Ring Shout reimagines the birth of the Ku Klux Klan as a Lovecraftian horror-story. In Clark’s alternate history, defeated Confederates summon demons with dark sorcery, aware—or perhaps not—that the monsters feed on human hatred. The devils infiltrate their white supremacist hosts, slowly transforming them from Klansmen into Ku Kluxes, twisted, many-mouthed terrors that only those few gifted with mystic sight recognize as no longer human.
As a dark fantasy, Ring Shout deploys all the best tropes. We follow a chosen heroine, Maryse Boudreaux, as she battles savagely to not only protect her people from the monsters, but redeem herself from failing to save her family. Her companions are scientific and sorcerous. She makes treaties with divinities both light and dark. She barters her soul to protect those she loves.
It’s a great read. But there are a few bumps along the way—caused not by what’s in the story, but by what’s been left out. The book offers tantalizing glimpses of a much larger, richer world, but only as a tease. Molly Hogan, the self-taught steampunk scientist, makes just a few short appearances, but those brief interludes hint at an intriguing storyline all her own. Sharpshooter Sadie loves tabloids and their wild claims about government conspiracies that may prove to be more true than her fellow freedom fighters want to believe. Emma Krauss, a widowed German shopkeeper and Jew, finds kindred spirits in the black community and tries to convince her them that socialism is the key to resolving race relations. Any of these plot threads could be spun into something far more significant; they could all have been used to build a more significant world.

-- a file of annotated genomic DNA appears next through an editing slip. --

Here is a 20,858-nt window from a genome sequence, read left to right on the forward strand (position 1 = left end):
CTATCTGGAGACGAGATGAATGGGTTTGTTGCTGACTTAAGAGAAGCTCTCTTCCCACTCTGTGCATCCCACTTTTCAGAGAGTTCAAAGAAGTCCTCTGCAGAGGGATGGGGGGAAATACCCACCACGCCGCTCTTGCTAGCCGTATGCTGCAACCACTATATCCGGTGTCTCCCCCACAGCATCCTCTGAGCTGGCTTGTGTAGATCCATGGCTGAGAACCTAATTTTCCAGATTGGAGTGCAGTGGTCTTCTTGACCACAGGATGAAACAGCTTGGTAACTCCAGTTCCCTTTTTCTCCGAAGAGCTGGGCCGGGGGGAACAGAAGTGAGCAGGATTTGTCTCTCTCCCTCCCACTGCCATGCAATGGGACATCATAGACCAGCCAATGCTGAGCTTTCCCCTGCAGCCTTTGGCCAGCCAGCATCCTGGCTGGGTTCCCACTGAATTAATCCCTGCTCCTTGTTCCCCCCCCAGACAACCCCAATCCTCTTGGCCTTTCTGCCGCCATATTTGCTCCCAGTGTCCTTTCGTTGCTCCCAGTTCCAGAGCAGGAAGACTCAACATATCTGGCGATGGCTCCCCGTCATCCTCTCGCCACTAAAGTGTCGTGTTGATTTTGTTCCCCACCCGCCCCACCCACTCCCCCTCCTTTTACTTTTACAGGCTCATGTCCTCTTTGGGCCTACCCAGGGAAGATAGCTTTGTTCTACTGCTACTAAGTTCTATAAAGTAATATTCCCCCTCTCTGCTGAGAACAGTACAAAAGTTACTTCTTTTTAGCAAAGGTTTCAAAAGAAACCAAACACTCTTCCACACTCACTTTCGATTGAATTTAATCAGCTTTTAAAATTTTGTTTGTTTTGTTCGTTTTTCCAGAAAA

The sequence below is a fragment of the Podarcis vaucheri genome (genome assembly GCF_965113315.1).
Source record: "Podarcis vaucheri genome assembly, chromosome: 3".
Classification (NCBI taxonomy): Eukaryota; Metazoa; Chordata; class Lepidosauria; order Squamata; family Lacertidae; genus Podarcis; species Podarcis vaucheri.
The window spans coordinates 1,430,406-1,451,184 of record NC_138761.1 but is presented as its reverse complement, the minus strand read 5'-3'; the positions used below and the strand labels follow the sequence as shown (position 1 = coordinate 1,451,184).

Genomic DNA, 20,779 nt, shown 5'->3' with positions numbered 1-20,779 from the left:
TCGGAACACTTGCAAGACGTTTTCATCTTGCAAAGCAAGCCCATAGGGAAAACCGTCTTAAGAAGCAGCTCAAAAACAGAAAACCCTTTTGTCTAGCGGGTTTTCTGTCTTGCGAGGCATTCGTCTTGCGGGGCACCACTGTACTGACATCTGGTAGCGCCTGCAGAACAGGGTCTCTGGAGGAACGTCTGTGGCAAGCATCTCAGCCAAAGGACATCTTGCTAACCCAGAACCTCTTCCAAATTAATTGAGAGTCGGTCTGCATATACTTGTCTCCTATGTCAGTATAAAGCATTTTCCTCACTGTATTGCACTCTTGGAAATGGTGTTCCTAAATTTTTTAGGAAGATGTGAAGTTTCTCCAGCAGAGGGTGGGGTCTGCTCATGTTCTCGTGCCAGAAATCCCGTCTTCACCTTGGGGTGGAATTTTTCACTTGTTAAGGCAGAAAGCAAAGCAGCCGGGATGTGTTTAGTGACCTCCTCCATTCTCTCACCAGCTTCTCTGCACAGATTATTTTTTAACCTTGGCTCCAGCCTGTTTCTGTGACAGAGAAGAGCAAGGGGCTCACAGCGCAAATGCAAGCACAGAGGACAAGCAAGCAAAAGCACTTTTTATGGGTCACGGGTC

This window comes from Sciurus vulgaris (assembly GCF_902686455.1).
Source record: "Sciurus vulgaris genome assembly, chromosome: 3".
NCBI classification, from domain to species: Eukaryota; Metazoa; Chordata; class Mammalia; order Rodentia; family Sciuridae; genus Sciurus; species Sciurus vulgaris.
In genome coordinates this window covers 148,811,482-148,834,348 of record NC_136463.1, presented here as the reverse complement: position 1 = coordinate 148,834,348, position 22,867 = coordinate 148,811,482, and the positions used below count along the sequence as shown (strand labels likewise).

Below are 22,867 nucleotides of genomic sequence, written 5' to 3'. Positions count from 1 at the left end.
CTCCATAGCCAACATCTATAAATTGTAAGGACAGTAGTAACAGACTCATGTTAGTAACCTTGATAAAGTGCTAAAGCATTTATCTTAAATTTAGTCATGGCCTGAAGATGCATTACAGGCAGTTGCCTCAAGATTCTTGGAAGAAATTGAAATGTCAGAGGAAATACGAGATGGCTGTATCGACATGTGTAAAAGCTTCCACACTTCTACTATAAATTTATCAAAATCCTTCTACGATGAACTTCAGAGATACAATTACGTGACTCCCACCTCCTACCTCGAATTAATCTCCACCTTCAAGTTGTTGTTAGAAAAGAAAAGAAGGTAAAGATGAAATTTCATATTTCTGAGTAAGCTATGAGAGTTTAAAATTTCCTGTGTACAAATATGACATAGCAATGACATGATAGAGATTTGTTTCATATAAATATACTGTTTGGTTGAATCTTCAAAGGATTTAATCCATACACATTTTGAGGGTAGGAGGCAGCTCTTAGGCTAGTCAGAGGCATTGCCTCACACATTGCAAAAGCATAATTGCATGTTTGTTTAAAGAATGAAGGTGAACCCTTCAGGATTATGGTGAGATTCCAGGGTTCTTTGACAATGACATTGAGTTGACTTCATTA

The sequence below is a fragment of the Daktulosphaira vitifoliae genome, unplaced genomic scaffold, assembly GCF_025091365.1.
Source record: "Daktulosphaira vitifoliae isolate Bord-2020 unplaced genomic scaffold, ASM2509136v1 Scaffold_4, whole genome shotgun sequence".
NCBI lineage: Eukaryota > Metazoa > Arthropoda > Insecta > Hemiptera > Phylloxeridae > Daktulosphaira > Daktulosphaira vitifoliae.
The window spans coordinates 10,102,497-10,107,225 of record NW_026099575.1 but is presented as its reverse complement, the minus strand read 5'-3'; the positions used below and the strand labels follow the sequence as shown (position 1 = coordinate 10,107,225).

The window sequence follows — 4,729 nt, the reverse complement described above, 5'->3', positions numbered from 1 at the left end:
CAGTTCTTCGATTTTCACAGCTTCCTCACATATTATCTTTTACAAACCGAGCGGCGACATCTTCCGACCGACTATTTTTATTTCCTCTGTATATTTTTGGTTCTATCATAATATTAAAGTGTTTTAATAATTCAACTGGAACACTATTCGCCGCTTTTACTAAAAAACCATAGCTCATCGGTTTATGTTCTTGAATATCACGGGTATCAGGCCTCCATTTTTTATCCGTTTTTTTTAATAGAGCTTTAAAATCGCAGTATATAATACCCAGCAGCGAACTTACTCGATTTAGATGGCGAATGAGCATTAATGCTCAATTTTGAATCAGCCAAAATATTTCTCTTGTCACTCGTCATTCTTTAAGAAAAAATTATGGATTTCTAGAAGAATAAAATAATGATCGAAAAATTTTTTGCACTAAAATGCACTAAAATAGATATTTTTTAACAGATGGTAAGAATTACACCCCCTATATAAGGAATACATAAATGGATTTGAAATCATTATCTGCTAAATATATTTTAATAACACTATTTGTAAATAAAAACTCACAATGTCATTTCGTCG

But they weren’t.
Clark, made famous by his short stories and novellas, manages a tight narrative. The action is focused and fast-paced and he packs volumes into every word. But, at only 181 pages, Ring Shout sometimes feels like a tale that got too big for the author’s usual short format and wasn’t allowed to blossom into the more robust work it could have been.
Don’t get me wrong: Clark is still an amazing writer. He has a particular gift for dialect and gives every character a distinct voice. Nana Jean, the magical moonshiner whose power draws women with the sight together to battle Ku Kluxes speaks an almost unintelligible pidgin called Gullah. But the reader hardly struggles with her indecipherable exchanges. Clark seamlessly weaves it together with dialogue from other characters to give context that tells readers exactly what Nana Jean is saying. The mystery of how she says it only adds to her intrigue. Indeed, every actor in the book, no matter how briefly we meet them, feels fully fleshed out and real.
More important, and more valuable, than the plot development and characterization, though, is the social commentary. Clark so effortlessly builds life lessons into his writing that you almost don’t realize you’re being taught a thing or two. From Sadie’s puzzled question, “Jews is white folk?” to the demon’s description of klan hatred as “watered down whiskey,” Clark treats the ugliness of racism as something almost to be pitied. In fact, Nana Jean forbids Maryse and her band from killing any Klansmen that have not yet transitioned to Ku Kluxes. In a way, the women fight to save their enemies almost as much as themselves. It’s a noble view, but one that is perhaps too forgiving of the evil being done not by monsters, but by men.